Lisa Broward overcame health hazards and then set her sights on following through with a lifelong dream to buy land and keep bees.
CALLAHAN, Florida -- Lisa Broward knew she would own a farm one day, but “one day” always seemed far away.
Then she was diagnosed with breast cancer, and it suddenly felt as if she was out of time.
“One of my regrets was that I would never get a farm,” she recalls, but thankfully, she was treated and became cancer free.
She knew it was time to make her “one day” farm become a reality.
Finding the perfect land to fit her needs -- at least 5 acres of land suited to her dream of beekeeping, and still close enough to Jacksonville to commute to work and visit her family -- was a daunting challenge.
For months, she and her husband, Lee Hughes, a real estate agent, searched the region. Jacksonville didn’t have what they wanted. They found promising properties in Clay County, but the traffic they would face to get to work was overwhelming. Then they looked in rural Nassau County, where acreage was more plentiful and the drive into the city was more manageable.
Finally, they found it: the perfect property in just the right spot outside of Jacksonville. The couple put in an offer and anxiously waited for a response, but sadly were outbid by another buyer. Lisa was devastated, unsure she would ever get the land she longed for. A friend tried to cheer her up, saying, “Karma has something better is store for you.”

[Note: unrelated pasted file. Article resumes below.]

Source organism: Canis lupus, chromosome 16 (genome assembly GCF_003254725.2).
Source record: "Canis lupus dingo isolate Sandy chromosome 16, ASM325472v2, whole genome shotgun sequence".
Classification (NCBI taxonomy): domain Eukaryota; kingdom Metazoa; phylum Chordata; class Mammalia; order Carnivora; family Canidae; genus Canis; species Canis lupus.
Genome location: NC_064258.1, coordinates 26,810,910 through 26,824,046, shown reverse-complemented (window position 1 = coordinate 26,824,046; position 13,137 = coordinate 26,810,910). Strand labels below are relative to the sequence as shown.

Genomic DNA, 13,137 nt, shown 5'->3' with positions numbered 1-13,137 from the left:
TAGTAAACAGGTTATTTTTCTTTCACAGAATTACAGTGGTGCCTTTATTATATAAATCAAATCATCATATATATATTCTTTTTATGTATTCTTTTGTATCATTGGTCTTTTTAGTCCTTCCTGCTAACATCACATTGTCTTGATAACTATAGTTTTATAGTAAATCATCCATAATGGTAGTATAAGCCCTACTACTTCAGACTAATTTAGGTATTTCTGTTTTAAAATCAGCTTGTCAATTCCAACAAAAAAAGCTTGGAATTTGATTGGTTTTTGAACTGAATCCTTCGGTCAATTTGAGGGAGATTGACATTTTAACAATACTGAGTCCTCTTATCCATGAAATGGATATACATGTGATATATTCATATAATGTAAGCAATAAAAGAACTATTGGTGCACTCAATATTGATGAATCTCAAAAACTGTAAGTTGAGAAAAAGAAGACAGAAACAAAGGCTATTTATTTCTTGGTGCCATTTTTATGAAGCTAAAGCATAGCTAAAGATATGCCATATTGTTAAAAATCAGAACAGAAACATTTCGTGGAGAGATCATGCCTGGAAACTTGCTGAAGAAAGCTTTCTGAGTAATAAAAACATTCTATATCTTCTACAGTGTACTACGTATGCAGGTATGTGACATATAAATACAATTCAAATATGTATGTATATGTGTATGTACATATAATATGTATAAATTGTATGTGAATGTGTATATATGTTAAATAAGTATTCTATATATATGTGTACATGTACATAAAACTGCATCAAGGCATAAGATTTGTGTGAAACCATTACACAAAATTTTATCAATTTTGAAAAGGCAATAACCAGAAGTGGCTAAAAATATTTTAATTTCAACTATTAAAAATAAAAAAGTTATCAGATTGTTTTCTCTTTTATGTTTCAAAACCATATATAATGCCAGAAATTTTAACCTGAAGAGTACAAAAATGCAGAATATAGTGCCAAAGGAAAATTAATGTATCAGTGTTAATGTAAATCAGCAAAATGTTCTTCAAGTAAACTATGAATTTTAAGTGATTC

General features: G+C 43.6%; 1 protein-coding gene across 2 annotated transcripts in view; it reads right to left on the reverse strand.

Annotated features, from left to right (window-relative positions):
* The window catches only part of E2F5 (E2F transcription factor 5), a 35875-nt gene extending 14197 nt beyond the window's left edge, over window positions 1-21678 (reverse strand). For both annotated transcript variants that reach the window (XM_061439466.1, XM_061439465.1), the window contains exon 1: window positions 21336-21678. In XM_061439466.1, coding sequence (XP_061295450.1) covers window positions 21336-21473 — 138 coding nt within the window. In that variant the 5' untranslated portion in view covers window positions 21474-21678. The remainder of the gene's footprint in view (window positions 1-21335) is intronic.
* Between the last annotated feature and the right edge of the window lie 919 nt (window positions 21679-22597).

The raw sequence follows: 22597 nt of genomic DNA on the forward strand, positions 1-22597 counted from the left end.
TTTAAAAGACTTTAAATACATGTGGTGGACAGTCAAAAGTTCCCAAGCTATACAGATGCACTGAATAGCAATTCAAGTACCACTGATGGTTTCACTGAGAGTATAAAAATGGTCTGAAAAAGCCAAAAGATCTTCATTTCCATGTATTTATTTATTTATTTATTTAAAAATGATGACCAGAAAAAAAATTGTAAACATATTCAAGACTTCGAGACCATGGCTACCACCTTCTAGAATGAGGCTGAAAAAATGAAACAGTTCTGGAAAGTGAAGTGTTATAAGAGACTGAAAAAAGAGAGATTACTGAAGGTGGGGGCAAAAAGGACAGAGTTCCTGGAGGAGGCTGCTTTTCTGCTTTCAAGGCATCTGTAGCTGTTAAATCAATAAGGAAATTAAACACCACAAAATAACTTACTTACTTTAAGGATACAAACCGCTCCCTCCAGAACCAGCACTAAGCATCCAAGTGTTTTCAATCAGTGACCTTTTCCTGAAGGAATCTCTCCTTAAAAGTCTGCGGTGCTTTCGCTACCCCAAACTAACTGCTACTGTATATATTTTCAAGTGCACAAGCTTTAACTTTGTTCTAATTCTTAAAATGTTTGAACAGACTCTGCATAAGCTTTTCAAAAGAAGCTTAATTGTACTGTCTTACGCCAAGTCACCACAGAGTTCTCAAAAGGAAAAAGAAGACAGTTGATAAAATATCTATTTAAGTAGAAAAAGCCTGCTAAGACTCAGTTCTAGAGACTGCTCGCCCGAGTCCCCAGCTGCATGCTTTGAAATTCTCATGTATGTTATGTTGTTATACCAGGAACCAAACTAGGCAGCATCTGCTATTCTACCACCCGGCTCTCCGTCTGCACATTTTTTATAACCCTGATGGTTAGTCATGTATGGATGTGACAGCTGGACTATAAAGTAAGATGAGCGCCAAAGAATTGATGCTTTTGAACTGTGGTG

They couldn’t have known it then, but the very next day, they found the listing that would become their home, ironically situated on Karma Lane. How could they not put Karma in their name after that? They moved to the property and named it Karma Acres Farm.
Lisa quickly began keeping bees, fulfilling her lifelong dream of harvesting honey on her own land. She planted her own wildflower garden to nurture the bees, and also enjoyed the benefit of living near naturally-growing gallberry shrubs that bees use to produce some of the South’s most succulent honey.
When Lisa’s bees produced their first batch of honey, she felt she had finally returned to her roots.
“I grew up on a farm, and I guess I took it for granted, knowing where all my food came from. Kids today don’t have a farm down the block,” she said. “So even if it’s a small part, it’s really nice to be a part of producing food for our community.”
Lisa became more and more skilled in beekeeping, eventually becoming a master beekeeper and teacher for other beekeepers in the region. She also was hired to maintain honeybees in the Springfield neighborhood in downtown Jacksonville. And she was awarded a “Snail of Approval” by the Slow Food First Coast group in 2013.
She is even taking on the role of educator at her own home, inviting guests to "glamp" in a vintage camper on her property. Part of the glamping experience at Karma Acres is the option for an education in beekeeping. You can learn more about staying at Karma Acres here.
Over a plate of fresh honey and flaky biscuits in her sun room recently, Lisa said she’s so glad she finally chased after her dream.
“Some things are just meant to be.”
Learn more about Karma Acres Farm on their website, karmaacresfarm.com. If you're looking for land of your own for beekeeping, view available properties from Florida to Texas on our parent company's website, RaydientPlaces.com.